Each new peach is the product of its own years-long conventional breeding process—in which researchers apply pollen from an existing peach tree to the seed-bearing organ of another. They perform this cross-pollination on tens of thousands of flowers in order to generate a critical mass of hybrids. They then plant the hybrid seeds, wait two to three years for the trees to bear fruit, and subsequently select the ones that have desirable characteristics.
Chunxian Chen / HortScience
“The majority of hybrid seedlings turn out to be useless—too small, too ugly, or too susceptible to disease. They are discarded.” Chen says. “[Only] 0.1 to 0.5 percent of seedlings can be selected for further evaluation.”
The lucky ones go through propagation and another decade or so of evaluation. Eventually the best hybrid—the one that meets desired criteria, as well as exhibits beneficial traits like less vulnerability to insufficient chill or spring frost—go on to make a commercial debut.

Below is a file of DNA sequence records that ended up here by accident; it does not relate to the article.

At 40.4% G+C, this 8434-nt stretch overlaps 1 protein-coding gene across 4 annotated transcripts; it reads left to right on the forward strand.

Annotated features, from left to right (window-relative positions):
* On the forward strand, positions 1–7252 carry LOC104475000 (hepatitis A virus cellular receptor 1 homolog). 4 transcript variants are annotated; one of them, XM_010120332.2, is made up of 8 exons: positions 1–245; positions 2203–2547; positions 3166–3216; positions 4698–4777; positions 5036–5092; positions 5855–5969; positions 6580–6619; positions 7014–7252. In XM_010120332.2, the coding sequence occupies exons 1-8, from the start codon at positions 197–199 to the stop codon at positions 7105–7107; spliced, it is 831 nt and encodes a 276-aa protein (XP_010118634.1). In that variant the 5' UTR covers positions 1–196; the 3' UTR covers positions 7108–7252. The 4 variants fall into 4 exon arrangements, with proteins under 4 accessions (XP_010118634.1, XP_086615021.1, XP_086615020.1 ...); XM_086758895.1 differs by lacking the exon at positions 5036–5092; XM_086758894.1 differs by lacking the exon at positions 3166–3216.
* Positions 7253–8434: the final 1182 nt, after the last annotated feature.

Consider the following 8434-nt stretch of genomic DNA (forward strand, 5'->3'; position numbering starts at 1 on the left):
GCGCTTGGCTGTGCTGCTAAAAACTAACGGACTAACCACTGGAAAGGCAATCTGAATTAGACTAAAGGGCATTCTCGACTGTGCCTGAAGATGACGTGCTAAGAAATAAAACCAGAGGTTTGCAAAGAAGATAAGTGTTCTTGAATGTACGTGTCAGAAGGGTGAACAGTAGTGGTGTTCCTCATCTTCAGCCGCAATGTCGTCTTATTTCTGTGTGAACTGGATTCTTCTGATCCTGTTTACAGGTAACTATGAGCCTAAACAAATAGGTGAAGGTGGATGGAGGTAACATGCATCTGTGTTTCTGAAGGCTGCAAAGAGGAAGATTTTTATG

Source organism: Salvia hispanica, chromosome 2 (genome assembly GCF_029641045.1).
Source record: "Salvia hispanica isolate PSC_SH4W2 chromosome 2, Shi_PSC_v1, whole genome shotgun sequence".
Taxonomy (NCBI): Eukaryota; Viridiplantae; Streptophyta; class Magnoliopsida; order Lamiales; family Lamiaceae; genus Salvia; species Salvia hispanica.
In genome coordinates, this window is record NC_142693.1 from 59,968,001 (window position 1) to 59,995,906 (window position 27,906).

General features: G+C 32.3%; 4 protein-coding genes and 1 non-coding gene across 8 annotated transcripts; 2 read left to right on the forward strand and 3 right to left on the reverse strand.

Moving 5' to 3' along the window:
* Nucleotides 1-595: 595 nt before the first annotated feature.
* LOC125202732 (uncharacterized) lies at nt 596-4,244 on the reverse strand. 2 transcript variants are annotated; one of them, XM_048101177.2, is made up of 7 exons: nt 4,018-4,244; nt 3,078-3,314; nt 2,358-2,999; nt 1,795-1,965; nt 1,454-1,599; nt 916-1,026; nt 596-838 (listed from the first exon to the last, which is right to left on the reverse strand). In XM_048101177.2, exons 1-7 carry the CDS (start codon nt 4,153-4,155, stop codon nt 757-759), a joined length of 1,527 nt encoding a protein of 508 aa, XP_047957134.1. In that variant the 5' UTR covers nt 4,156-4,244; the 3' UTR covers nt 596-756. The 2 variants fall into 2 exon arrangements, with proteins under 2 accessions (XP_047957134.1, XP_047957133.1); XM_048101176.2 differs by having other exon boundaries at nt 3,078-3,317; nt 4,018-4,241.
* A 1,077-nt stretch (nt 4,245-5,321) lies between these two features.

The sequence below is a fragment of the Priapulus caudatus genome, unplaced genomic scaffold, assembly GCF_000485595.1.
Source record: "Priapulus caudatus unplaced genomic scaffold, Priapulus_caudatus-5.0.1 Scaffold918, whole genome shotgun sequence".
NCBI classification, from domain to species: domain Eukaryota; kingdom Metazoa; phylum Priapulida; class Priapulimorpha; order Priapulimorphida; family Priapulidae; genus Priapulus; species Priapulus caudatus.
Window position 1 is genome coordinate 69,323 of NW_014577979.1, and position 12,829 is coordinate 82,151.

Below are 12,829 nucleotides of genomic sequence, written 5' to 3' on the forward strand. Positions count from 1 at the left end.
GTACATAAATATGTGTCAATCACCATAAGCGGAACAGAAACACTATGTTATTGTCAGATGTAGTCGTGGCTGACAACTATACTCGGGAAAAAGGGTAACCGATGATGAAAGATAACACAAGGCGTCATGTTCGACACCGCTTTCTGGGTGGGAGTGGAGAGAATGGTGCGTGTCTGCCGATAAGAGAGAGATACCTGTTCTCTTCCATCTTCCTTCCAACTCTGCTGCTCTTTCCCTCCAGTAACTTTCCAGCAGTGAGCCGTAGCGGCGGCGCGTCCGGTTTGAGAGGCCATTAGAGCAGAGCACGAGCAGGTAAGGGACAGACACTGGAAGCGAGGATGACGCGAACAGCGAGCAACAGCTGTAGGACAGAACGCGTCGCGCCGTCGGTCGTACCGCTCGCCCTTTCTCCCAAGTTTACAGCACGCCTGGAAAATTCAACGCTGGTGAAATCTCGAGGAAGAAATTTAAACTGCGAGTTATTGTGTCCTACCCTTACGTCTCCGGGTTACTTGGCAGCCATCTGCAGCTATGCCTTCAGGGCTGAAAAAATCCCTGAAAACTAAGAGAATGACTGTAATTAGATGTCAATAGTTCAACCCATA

What makes peach breeding particularly unwieldy is that the success of a given variety is highly dependent on region. While there are numerous low-chill peach cultivars commonly grown in warm regions such as Florida and California, they can’t actually thrive within the specific timing requirements of Georgia’s growing season.
“It takes four years for a variety to mature enough to pick it, so you’re thinking four to 10 years ahead of time about what you’re trying to do, what orchards are going to be taken out, where will you have gaps in your production, what varieties are better than others.”
What growers in the Peach State need, specifically, is a variety that remains dormant throughout the winter, doesn’t bloom until the spring, and can be harvested through the summer time.